Posted May 01, 2004 09:31 pm CDT
When Erica Meredith arrived to pick up her young daughter from an Indianapolis school, it was obvious that the ’76 Buick she was driving was no race car. Her troubles began, though, when a police officer noticed that it was a racy car.
The vehicle driven by Meredith, 25, had a broken taillight, which prompted the officer to pull her over. Upon closer inspection, he noticed that the trunk was sporting a mural of a nude woman hanging on a pole, as two men watch from the audience. The mural left little to the imagination.
Meredith was arrested and charged with disseminating material harmful to minors, a felony that carries a maximum three-year sentence.
Meredith’s attorney, Jack Crawford, downplays the offensiveness of the mural. “It’s common in this area. Other people have it painted on their cars. … The lady is not having sex with anyone. She’s dancing on a pole.”
At a hearing in February, Meredith was given the option of having the case dismissed if the mural were to be removed or modified. Crawford indicated that Meredith would choose to cover the dancer’s assets.
“The artist may paint clothes on the lady.”
Riled Resident Resents Rude Representation on Receipt
Like many working-class communities, Wyandanch, N.Y., is populated with decent, hard-working people who make an honest living. Unfortunately, though, it also has its share of the criminal element, which can give a town an unwanted reputation.
Tanisha Torres is one of the aforementioned upstanding citizens who had, on occasion, heard her community referred to in disparaging terms but tried not to let it bother her.
But when a computer joined in with the gibes, she decided to fight back.
Torres had gone to a nearby Radio Shack to pay her cell phone bill. When she got the receipt, her name and street address were correct, but her hometown was incorrectly printed as “Crimedanch.”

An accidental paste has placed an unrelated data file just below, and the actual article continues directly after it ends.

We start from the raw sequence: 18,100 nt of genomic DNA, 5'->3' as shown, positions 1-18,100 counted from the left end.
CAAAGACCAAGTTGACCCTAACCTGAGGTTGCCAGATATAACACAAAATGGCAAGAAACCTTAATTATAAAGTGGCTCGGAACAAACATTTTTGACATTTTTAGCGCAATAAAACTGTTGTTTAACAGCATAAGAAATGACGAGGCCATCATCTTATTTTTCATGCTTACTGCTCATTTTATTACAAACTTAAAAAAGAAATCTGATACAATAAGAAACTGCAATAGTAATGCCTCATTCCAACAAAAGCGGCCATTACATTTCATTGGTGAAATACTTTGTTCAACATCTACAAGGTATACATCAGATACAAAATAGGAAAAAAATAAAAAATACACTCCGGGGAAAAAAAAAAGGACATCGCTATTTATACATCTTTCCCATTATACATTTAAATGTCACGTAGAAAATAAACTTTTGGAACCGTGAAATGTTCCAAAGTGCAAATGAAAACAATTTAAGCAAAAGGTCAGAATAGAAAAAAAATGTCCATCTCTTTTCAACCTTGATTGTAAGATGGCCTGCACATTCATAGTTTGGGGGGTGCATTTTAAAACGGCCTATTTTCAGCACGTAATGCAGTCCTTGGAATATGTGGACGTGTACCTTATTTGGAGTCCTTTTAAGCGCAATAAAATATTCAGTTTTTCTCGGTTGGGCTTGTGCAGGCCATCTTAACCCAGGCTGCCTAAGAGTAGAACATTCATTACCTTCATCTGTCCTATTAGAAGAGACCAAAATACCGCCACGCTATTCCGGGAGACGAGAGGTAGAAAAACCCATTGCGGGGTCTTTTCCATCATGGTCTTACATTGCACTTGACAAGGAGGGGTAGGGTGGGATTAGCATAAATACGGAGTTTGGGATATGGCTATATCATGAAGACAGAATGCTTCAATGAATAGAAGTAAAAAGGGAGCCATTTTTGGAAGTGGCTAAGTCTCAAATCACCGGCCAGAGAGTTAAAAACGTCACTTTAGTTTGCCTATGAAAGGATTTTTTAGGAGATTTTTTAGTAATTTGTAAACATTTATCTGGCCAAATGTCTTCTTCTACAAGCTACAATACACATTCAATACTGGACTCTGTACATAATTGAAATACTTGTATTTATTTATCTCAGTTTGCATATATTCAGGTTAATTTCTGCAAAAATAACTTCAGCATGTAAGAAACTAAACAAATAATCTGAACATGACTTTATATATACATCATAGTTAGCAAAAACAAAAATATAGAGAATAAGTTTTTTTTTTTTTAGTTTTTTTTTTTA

Torres was willing to consider it a one-time mistake, but when it occurred twice more upon subsequent visits, she became indignant and brought the receipts to Bay Shore attorney Andrew Siben.
In February, Torres filed suit against the Farmingdale, N.Y., Radio Shack outlet, alleging negligence and recklessness in its operation and maintenance of the store, and in the hiring, supervision and monitoring of employees. (A store manager was quoted as saying a smarty-pants clerk—no longer with Radio Shack—apparently had entered “Crimedanch” in place of Wyandanch in the store’s computer system.)
A company spokesperson said the situation had been immediately rectified.
Torres is seeking unspecified damages for being “embarrassed, flustered and shamed,” and for suffering emotional distress and mental anguish.
Shopper Shocked as Cascading Condiments Target Toes
Ever watch the person who bags your purchases, whether at the hardware store, the grocery store or the liquor store? It’s not always apparent what the rhyme or reason is for overfilling some bags or underfilling others. Sometimes you just take it upon yourself to rearrange things for trouble-free transport.
And sometimes you don’t, as appears to have been the case for a Pennsylvania couple who had just returned from an outing at the local Wal-Mart. Ronald and Brenda Sager of Mt. Pleasant Township were unpacking their purchases when one of their plastic bags—reportedly containing a 32-ounce jar of Miracle Whip™, a 46-ounce bottle of ketchup, an 18-ounce bottle of ranch dressing, and a 12-ounce bottle of mustard, among other things—broke.
According to a two-count, 14-page civil lawsuit against Wal-Mart filed by the couple in Westmoreland County in January, the items “fell onto and struck the right ankle, foot and toes of the plaintiff, Brenda Sager.”
John Scales, the attorney for the Sagers, says Mrs. Sager suffered a “fracture of the foot. Everything fell on her foot.”
He says Brenda Sager is seeking undetermined damages for injuries resulting from store employees’ negligence and “improper bagging.”
In addition, says Scales, Ronald Sager seeks undetermined damages for deprivation of his wife’s attention and comfort, and loss of consortium.
The suit alleges Wal-Mart “failed to use two or three bags or whatever number of bags were necessary to accommodate the heavy items placed in said bag.” A Wal-Mart official reportedly denied the accusations.